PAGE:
‘Asian Games put Doha on global sports map’
October 14 2019 11:58 PM
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HE the Assistant Chief of the Amiri Diwan Sheikh Saoud bin Abdulrahman al-Thani (fourth right), Secretary-General of the Qatar Olympic Committee Jassim Rashid al-Buainain (fifth right) with other dignitaries during the seminar yesterday.

By Sports Reporter/ Doha

The Qatar Olympic Academy yesterday held a seminar titled “Education and Development of the Olympic Movement” on the sidelines of the First ANOC World Beach Games currently being hosted by Qatar. Speakers at the seminar dwelt on the role of the Olympic movement in the development of people, the importance of women’s participation in the Olympics as well as the reasons for the competition between countries to host the Olympic Games, among other topics.
The seminar was addressed by prominent figures, led by HE the Assistant Chief of the Amiri Diwan Sheikh Saoud bin Abdulrahman al-Thani, Secretary-General of the Qatar Olympic Committee Jassim Rashid al-Buainain, ANOC Secretary-General Gunilla Lindberg, Executive Director of the Asian Olympic Council Hussain al-Musallam, Director of Olympic Solidarity and NOC Relations at the International Olympic Committee James Macleod, President of the International Olympic Academy, Isidoros Kouvelos and Executive Director of the Qatar Olympic Academy Saif Mohamed al-Nuaimi. 
Al-Buainain quoted the famous words of the founder of the modern Olympic Movement, Baron Pierre de Coubertin: “For each individual, sport is a possible source for inner improvement,” saying this is what the Qatar Olympic Academy seeks to achieve.
“What better way to build the educational foundation for self-improvement through major institutions such as the Olympic Academies. Over the past two decades, Qatar has evolved into a major sports centre in the region and the world. This has helped bring major sporting events to the Middle East for the first time, inspiring younger generations. These events also created opportunities to demonstrate the power of sport to excite and educate young people,” stressed al-Buainain.
He explained that by hosting high-level sporting events Qatar gained considerable experience and knowledge and created new standards, but more importantly lasting legacies were built. He gave the example of Qatar’s pioneering Schools Olympic Program which helped Qatar establish a solid foundation of sport in the country after it was introduced in 2007, drawing inspiration from the 2006 Asian Games.  “The Schools Olympic Program became a beacon for the development of sport in the region,” he said.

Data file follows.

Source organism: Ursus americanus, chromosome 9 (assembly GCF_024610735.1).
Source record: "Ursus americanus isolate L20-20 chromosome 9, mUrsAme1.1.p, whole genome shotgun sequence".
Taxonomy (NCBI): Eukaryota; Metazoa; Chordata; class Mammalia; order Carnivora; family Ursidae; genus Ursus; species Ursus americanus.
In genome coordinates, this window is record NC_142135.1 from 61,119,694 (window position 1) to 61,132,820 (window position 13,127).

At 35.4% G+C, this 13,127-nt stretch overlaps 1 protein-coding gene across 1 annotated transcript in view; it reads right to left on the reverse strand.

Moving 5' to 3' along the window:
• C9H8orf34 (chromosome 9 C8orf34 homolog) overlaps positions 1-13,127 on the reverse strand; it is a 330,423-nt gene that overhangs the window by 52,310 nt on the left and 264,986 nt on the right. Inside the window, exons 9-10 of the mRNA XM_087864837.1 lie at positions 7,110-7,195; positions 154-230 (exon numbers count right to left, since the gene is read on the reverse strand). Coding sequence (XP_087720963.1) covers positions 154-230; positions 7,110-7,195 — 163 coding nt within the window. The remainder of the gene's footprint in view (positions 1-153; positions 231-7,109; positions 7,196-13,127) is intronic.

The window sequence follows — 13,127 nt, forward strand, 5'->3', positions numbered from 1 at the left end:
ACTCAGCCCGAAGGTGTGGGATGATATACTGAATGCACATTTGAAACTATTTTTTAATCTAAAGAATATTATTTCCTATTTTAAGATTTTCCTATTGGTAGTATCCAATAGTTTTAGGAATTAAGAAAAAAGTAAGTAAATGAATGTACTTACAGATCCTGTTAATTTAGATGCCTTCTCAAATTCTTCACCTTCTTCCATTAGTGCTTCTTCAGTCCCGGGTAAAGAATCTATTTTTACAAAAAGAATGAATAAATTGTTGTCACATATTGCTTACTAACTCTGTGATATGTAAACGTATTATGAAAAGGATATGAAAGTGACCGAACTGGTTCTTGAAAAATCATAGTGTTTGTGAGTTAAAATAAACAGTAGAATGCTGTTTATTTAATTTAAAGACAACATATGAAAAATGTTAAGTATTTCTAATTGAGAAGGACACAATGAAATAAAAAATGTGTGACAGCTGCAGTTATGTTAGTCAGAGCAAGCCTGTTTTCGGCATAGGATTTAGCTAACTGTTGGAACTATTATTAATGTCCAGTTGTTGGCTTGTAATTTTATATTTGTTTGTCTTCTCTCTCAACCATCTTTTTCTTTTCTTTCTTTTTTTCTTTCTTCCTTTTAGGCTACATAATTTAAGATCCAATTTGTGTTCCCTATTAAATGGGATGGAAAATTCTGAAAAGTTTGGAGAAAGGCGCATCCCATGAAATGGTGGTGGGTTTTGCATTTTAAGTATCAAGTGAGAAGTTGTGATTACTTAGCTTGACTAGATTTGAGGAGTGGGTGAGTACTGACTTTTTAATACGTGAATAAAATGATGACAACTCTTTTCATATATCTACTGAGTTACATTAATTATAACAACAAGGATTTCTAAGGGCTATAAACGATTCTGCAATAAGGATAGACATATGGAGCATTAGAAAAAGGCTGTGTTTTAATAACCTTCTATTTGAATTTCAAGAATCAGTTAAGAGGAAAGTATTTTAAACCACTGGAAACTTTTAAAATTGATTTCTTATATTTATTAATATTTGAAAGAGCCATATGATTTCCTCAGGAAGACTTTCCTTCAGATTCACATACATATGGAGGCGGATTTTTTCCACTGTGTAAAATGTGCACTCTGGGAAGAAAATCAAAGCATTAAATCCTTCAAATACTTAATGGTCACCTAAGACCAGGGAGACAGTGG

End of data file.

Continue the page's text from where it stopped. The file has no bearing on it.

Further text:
“The QOC is more than ever determined to inspire, connect and excite communities through the power of sport, which has the potential to bridge cultures and foster friendships among the peoples of the world. This cannot be achieved without the great support of His Highness the Amir Sheikh Tamim bin Hamad al-Thani,” he said. 
On his part, HE Sheikh Saoud bin Abdulrahman said, “Hosting of the 2006 Asian Games put Qatar on the global map.”
He expressed his delight at participating in the seminar, stressing that he has been involved with the Qatari Olympic Movement for a long time.
He said that Qatar has succeeded in laying the foundation stone for organising sports events since the hosting of the 15th Asian Games (2006), pointing out that this resulted in the establishment of the Aspire Academy, which has now become a beacon for aspiring athletes.
He also praised the great role played by the Qatar Olympic Academy, pointing out that there must be a strategy that is always linked to the aspirations of the State, and perhaps the organisation of the Asian Games encouraged us to host many world championships and other important sporting events.
He highlighted that Qatar has succeeded in establishing many sports facilities, including the anti-doping laboratory, which is the first such lab in the Middle East.
Hussain al-Musallam, Executive Director of the Asian Olympic Council, congratulated Qatar on hosting the inaugural ANOC World Beach Games in a very short period of time, which he said indicates the ability of Qataris to host any continental or international tournament. “Sporting events leave a legacy for host countries and therefore we have to teach young people and future generations the value of the Olympic Movement in the development of people,” he said.



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